Tonight visitors to the Walker Art Center in Minneapolis will be invited to sit on a hand braided rug, drink tea and talk about canning and other domestic pursuits.
Artist Fritz Haeg inspired this shift from high art to the quotidian, bringing dirt and plants to the sterile gallery spaces that normally make up a modern art museum.
“This project expands the embrace of art and asks us to pay attention to things we take for granted in our daily lives,” said the Walker’s Director of Education Sarah Schultz. “The act of gardening, the art of making home, and other creative activities that we take for granted when in fact we should be paying attention to these things.”
Schultz says Haeg is “institutionalizing the domestic while domesticating the institution.”
Haeg’s visit to the Walker has culminated in three projects, all under the heading “Fritz Haeg: At Home In The City.” There’s the gallery installation, featuring a braided rug which grows over time as well as an “exhibit archive” made up of canned goods that visitors have contributed. In the Walker’s sculpture garden, Haeg has installed a “foraging circle,” a sort of gathering space surrounded by brambles and other native edible plants.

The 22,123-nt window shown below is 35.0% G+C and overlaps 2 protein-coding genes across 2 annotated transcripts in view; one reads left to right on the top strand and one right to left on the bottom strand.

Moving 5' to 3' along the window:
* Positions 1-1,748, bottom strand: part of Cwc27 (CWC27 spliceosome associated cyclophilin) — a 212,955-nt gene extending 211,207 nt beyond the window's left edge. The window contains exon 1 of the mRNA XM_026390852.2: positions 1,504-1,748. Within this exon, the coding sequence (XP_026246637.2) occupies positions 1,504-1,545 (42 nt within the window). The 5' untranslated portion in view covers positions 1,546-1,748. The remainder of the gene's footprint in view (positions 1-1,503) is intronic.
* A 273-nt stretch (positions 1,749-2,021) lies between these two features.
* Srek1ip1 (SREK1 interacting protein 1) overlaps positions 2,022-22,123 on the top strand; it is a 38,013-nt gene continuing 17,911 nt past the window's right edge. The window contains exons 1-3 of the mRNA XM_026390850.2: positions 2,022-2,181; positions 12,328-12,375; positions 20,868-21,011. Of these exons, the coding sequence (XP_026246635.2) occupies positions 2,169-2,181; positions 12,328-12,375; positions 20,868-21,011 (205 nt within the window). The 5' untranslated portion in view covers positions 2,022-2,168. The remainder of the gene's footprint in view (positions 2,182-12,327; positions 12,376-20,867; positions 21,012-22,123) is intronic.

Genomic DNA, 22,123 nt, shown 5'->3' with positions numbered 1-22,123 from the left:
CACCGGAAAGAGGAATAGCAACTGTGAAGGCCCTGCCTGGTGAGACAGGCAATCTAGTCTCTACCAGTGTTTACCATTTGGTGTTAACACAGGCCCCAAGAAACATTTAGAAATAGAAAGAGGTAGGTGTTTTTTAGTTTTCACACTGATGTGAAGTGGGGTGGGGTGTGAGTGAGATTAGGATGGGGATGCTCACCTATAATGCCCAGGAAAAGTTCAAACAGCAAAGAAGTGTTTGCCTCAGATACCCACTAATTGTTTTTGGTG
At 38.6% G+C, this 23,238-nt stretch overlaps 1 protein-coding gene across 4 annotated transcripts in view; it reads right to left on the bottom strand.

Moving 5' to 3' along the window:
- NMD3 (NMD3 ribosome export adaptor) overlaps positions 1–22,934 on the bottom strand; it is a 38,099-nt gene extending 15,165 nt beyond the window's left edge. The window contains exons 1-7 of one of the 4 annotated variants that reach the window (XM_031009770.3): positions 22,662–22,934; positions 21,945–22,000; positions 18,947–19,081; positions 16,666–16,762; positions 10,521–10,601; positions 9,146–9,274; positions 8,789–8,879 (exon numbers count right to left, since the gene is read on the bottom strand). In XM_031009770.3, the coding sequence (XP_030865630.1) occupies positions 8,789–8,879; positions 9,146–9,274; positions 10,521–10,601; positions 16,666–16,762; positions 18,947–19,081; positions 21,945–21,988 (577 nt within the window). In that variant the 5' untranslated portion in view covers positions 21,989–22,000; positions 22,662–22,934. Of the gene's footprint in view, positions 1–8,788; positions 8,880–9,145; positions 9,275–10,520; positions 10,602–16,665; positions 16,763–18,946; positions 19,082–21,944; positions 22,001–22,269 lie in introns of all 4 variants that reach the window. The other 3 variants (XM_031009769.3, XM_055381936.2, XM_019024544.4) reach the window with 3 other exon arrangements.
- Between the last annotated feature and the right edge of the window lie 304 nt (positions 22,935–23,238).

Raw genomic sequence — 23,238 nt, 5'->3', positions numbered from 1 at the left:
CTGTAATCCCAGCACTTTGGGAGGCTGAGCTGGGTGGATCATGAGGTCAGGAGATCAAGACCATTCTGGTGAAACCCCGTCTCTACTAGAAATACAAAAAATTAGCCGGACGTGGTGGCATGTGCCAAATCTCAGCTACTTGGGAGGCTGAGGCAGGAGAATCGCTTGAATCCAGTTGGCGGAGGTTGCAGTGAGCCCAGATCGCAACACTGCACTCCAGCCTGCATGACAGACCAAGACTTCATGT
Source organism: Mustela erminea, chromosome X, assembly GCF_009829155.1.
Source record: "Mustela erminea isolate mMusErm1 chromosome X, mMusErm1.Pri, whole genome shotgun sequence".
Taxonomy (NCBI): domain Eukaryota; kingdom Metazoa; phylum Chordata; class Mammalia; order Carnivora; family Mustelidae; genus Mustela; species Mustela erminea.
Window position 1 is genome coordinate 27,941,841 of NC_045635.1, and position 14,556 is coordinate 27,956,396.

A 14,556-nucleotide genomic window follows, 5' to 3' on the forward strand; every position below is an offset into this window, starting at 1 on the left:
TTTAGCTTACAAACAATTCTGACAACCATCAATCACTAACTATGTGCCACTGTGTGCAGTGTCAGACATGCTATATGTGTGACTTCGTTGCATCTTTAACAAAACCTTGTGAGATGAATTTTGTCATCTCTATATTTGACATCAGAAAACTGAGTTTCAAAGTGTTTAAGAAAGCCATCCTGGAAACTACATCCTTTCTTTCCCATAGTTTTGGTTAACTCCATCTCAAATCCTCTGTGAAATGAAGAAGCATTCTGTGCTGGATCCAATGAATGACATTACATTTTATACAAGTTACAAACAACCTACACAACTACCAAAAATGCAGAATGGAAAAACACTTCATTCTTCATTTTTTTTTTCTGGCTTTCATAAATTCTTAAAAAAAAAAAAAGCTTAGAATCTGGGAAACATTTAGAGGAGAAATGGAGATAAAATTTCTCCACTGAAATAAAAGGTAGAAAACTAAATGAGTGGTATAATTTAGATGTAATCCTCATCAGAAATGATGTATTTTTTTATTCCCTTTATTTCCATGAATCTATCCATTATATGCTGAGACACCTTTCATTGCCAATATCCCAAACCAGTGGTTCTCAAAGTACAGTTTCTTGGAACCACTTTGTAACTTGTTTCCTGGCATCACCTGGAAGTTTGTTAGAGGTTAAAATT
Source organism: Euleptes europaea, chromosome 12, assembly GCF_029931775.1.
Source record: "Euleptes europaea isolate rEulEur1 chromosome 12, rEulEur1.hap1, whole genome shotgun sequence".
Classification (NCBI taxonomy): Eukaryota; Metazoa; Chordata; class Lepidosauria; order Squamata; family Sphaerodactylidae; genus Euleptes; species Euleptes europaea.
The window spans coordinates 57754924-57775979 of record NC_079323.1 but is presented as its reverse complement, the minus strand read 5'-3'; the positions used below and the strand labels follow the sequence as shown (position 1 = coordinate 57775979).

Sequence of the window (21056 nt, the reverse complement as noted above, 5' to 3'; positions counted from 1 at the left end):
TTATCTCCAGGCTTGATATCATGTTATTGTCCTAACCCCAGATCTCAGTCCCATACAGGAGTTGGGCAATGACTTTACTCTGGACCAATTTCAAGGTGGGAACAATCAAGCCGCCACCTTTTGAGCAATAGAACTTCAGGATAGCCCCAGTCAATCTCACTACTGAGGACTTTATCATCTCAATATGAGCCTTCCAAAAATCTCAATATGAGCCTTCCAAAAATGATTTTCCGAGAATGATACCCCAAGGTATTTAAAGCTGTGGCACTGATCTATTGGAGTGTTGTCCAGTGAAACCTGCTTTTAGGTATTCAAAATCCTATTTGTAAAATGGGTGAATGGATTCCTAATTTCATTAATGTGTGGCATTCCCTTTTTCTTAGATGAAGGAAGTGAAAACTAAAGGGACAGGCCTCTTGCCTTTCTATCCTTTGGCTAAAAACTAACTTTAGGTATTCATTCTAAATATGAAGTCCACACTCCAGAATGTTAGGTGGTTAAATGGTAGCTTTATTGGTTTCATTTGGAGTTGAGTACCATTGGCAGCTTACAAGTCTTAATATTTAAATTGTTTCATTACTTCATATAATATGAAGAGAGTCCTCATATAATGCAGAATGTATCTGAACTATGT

And then there’s the home of the Schoenherr family in Woodbury. Haeg and a team of volunteers transformed their suburban lawn into an “Edible Estate,” with fruit trees, berry bushes, a vegetable garden, a separate garden just for neighborhood kids to grow food, and a log circle where people can sit and eat fresh pizza just out of the brick oven (I’ll have more on the Schoenherrs next week).
“All three projects have created spaces for people to gather together,” notes Sarah Schultz.
“And they all have circles,” Haeg adds. “You can’t get in a circle and not face each other.”
Haeg, a Minnesota native, was fascinated with architecture from an early age.
“As I’ve gotten older, I no longer thing making buildings was at the root of that interest,” explains Haeg. “Architecture is a way to realize other ways of living. It’s what a kid does sitting on the floor with building blocks – creating another world you want to inhabit.”
Haeg says leaving buildings and moving into gardens was not a huge leap. He’s still creating another world, but now it’s with real people and yards instead of a canvas or concrete.
“I’ve become really bored with work that isn’t alive,” muses Haeg. “The things that really interest me are alive and changing – that’s the world we live in.”
Haeg says the attitudes toward his work have changed dramatically since he first started creating Edible Estates in 2005.
“It’s not like I’m coming to Minneapolis bringing something that doesn’t already exist. I’m simply giving it a place to convene, to build upon itself. I’m validating that activity by putting it in a museum. I’m using the power of the museum to put a spot light on an apple on a pedestal and say ‘this is beautiful, this is important.'”
To that end, one wall of the Domestic Integrities gallery is covered with a map of the Twin Cities, on which the Walker is attempting to document all the urban food projects already underway, including front yard edible gardens.